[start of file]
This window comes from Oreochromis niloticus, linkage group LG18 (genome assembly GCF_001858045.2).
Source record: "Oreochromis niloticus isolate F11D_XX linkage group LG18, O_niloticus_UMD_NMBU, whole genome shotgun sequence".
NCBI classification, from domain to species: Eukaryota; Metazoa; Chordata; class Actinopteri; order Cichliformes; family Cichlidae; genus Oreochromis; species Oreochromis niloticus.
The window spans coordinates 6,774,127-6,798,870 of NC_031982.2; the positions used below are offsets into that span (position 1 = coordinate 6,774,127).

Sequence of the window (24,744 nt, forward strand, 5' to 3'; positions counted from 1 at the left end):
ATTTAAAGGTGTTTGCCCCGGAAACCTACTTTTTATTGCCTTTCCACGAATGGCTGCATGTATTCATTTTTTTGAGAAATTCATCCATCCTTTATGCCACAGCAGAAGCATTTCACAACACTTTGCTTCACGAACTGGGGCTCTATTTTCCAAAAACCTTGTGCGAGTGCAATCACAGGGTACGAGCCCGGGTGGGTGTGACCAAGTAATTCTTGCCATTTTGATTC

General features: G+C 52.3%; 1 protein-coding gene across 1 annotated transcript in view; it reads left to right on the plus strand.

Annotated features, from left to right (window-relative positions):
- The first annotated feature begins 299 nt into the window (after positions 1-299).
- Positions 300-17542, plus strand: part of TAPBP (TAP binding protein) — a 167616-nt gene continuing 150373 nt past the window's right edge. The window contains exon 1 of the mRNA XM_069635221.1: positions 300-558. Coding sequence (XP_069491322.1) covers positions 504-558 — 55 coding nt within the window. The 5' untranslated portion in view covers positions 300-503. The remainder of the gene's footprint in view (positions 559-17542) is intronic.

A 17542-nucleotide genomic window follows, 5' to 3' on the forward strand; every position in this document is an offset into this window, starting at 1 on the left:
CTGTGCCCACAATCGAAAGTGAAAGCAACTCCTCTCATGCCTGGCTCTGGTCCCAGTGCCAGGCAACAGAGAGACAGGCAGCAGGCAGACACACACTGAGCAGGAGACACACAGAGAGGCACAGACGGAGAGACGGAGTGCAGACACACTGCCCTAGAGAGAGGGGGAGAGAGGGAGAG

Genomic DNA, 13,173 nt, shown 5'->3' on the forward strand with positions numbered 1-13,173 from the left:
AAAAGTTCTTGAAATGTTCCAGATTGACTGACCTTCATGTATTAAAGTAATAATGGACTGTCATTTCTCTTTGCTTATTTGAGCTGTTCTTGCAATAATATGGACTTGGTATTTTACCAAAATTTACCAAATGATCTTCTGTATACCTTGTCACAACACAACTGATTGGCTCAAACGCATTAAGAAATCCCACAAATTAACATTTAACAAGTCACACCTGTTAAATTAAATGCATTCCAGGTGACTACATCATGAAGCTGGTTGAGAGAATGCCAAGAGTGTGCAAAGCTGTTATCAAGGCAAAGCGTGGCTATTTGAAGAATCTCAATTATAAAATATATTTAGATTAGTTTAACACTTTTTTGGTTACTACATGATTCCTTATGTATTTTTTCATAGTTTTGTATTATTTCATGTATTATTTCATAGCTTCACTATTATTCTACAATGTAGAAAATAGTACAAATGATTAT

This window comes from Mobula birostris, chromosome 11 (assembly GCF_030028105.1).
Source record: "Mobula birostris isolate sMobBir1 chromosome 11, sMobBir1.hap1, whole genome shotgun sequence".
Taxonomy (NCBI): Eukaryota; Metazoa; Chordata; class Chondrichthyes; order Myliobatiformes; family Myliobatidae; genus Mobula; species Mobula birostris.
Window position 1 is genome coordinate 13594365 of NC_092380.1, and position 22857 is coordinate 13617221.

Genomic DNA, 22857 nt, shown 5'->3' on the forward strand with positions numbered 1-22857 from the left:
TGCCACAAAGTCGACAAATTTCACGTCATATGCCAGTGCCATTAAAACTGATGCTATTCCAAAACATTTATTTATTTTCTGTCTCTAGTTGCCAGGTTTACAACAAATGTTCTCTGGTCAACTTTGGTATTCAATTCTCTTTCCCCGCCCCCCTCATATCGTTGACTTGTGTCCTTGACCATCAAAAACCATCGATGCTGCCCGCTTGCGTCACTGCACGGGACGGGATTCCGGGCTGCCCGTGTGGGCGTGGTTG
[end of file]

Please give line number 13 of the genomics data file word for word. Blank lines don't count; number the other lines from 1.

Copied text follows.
Genomic DNA, 13,173 nt, shown 5'->3' on the forward strand with positions numbered 1-13,173 from the left: